Leadership at ACF Throughout the Years

Since its establishment, the Assistant Secretary for Children and Families role has been filled by the following individuals (* denotes Acting):

1. Jo Anne B. Barnhart (1991-1992)
2. Laurence J. Love* (1993)
3. Mary Jo Bane (1993-1996)
4. Olivia Golden (1997-2000)
5. Diann Dawson* (2001)
6. Wade Horn (2001-2007)
7. Daniel Schneider* (2007-2008)
8. Curtis Coy* (2009)
9. David Hansell* (2009)
10. Carmen Nazario (2009-2010)
11. David Hansell* (2010-2011)
12. George Sheldon* (2011-2013)
13. Mark Greenberg* (2014-2017)
14. Naomi Goldstein* (2017)
15. Amanda Barlow* (2017)
16. Steven Wagner* (2017-2018)
17. Lynn Johnson (2018-2020)
18. Ben Goldhaber* (2021)
19. JooYeun Chang* (2021-2022)
20. Jennifer Cannistra* (2022)
21. January Contreras (2022-2023)
22. Jeff Hild* (2023-Present)

Our Aims and Objectives

The Administration for Children & Families (ACF), a division of the Department of Health & Human Services, is dedicated to advancing the economic and social well-being of families, children, individuals, and communities.

ACF programs are designed to achieve the following goals:

1. Empower families and individuals, enabling them to enhance their economic self-sufficiency and productivity.

2. Foster resilient, healthy, and supportive communities that positively impact the quality of life and the growth of children.

3. Forge partnerships with frontline service providers, states, localities, and tribal communities to identify and implement solutions that go beyond traditional program boundaries.

4. Enhance access to services through careful planning, reform, and integration.

5. Address the needs, strengths, and capabilities of vulnerable populations, including refugees and migrants.

ACF Vision, Mission, and Core Values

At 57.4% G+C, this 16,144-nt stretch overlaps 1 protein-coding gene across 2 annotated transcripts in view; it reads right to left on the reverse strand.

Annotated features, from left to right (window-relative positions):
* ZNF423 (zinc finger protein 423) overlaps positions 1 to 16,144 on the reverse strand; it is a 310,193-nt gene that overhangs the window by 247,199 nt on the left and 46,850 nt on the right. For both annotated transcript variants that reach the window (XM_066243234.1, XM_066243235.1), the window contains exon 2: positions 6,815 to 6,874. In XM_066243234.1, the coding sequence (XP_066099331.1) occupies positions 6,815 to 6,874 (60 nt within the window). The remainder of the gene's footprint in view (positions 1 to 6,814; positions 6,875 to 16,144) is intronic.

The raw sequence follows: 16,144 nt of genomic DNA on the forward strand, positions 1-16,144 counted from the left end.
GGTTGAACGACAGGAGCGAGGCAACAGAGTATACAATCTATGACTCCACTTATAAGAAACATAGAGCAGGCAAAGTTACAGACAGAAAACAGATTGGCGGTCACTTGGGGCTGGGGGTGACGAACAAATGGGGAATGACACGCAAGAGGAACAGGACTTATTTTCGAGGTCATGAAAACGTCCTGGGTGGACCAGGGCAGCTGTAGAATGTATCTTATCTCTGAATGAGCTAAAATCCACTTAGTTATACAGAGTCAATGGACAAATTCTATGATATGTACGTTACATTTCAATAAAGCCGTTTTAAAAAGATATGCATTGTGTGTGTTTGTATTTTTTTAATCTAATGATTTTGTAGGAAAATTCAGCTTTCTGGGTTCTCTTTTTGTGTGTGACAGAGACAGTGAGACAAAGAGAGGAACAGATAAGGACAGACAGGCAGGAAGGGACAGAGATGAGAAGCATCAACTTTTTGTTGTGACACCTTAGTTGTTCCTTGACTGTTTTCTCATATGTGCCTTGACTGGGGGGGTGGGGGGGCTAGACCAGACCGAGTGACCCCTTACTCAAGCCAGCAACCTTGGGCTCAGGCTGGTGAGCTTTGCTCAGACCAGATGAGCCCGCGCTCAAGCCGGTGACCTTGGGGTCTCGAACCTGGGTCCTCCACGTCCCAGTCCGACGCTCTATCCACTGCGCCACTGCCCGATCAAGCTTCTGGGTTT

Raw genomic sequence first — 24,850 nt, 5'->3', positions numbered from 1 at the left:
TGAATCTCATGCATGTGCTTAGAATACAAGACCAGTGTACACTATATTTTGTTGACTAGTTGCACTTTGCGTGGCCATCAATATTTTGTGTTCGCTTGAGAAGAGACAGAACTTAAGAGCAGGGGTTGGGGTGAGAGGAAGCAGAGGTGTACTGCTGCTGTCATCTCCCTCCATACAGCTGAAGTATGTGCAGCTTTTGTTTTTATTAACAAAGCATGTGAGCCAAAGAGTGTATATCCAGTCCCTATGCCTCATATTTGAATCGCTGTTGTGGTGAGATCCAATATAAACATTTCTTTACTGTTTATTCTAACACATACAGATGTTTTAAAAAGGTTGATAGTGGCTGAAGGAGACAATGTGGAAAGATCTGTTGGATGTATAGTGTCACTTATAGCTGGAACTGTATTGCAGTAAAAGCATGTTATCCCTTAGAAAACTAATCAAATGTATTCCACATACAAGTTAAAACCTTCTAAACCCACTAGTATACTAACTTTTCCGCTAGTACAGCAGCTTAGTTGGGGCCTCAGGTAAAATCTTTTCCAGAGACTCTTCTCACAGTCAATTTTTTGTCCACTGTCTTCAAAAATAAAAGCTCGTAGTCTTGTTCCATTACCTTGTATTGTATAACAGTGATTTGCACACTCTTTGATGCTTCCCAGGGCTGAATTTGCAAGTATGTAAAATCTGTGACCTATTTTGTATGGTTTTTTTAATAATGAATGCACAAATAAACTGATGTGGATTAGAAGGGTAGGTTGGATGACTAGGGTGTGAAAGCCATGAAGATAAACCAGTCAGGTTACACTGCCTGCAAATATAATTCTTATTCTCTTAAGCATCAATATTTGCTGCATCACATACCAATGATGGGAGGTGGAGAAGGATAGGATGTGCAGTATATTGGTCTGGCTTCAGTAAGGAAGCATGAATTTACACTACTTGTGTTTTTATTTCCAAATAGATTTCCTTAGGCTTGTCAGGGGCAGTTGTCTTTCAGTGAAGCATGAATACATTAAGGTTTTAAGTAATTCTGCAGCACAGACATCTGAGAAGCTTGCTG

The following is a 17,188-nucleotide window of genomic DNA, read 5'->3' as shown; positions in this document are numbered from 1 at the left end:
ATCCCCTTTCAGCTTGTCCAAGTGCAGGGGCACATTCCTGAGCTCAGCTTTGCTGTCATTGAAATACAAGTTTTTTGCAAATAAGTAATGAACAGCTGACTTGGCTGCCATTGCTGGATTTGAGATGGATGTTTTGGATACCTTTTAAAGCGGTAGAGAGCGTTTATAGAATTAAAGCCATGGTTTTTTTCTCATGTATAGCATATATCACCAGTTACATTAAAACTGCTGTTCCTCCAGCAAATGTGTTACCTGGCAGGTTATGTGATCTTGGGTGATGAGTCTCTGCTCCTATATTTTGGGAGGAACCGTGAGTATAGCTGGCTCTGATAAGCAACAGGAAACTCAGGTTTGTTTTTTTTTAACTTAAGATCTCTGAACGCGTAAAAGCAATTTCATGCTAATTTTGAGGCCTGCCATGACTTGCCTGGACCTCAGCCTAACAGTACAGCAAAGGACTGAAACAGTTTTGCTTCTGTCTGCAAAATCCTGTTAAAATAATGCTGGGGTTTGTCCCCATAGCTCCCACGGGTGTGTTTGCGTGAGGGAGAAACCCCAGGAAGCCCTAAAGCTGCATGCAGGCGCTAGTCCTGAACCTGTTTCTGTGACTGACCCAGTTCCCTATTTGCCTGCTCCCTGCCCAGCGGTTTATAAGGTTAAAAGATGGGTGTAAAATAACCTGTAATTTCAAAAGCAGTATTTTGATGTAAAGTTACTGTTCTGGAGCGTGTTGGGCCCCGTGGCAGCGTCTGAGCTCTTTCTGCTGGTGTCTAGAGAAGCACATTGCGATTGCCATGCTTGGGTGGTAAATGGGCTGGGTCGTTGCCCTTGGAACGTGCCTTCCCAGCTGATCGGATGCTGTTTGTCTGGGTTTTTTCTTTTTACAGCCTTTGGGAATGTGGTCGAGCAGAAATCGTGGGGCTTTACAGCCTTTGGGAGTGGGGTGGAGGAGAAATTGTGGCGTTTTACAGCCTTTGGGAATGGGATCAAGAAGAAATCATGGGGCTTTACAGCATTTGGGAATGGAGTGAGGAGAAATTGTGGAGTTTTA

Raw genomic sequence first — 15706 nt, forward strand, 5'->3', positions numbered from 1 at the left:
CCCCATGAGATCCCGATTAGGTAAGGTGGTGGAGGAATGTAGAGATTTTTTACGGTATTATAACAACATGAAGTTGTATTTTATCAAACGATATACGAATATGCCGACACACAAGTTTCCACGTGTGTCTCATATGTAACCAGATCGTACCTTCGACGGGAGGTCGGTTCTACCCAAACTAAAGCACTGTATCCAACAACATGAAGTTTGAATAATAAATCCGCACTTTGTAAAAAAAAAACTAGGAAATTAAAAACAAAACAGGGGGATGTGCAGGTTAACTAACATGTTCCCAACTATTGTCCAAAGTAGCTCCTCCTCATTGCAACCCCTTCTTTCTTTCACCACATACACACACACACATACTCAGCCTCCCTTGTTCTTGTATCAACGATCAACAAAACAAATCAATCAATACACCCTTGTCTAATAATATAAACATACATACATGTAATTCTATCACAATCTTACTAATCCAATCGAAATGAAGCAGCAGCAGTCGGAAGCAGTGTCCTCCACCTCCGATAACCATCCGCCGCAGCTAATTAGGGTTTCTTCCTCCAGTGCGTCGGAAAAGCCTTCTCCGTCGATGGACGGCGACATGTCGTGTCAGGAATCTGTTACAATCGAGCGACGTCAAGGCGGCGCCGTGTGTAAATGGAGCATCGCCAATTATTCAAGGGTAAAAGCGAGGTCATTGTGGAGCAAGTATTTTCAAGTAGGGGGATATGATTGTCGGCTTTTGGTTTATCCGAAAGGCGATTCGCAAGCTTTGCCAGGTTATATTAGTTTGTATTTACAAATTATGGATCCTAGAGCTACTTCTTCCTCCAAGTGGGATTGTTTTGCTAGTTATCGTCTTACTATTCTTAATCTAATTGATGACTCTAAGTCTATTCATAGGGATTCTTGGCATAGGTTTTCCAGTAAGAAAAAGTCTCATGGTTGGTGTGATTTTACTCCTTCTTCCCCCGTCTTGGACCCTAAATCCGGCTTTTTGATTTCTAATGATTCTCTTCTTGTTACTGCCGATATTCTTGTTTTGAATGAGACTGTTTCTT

Our vision is to see children, youth, families, individuals, and communities who demonstrate resilience, safety, well-being, and economic security.


We are committed to promoting health and well-being by offering federal leadership, forming partnerships, and allocating resources to deliver compassionate and effective human services.

Core Values

Our core values guide our actions and include:

1. Dedication: We are dedicated to instilling hope and providing opportunities for those in need of human services.

2. Excellence: We strive for excellence in our performance, seeking innovative solutions grounded in available evidence that expand our knowledge and transcend conventional boundaries.

3. Professionalism: We conduct ourselves with professionalism in the services we provide, our approach, the relationships we cultivate, and our unwavering commitment to the Administration for Children and Families’ mission.

4. Integrity: The Administration for Children and Families, as an organization, upholds the highest standards of integrity, with each of us embodying ethical conduct.

5. Stewardship: We are responsible stewards of the resources entrusted to us by the people of the United States. We uphold accountability and transparency in our actions as public servants.

6. Respect: We hold deep respect for those we serve, those we collaborate with, and those who partner with us in our mission.

Website link:

Phone number: 1-202-401-9200

See also:

U. S Access Board | Equality for individuals with disabilities in the USA

AbilityOne Program, United States | History, Employment Opportunities & FAQ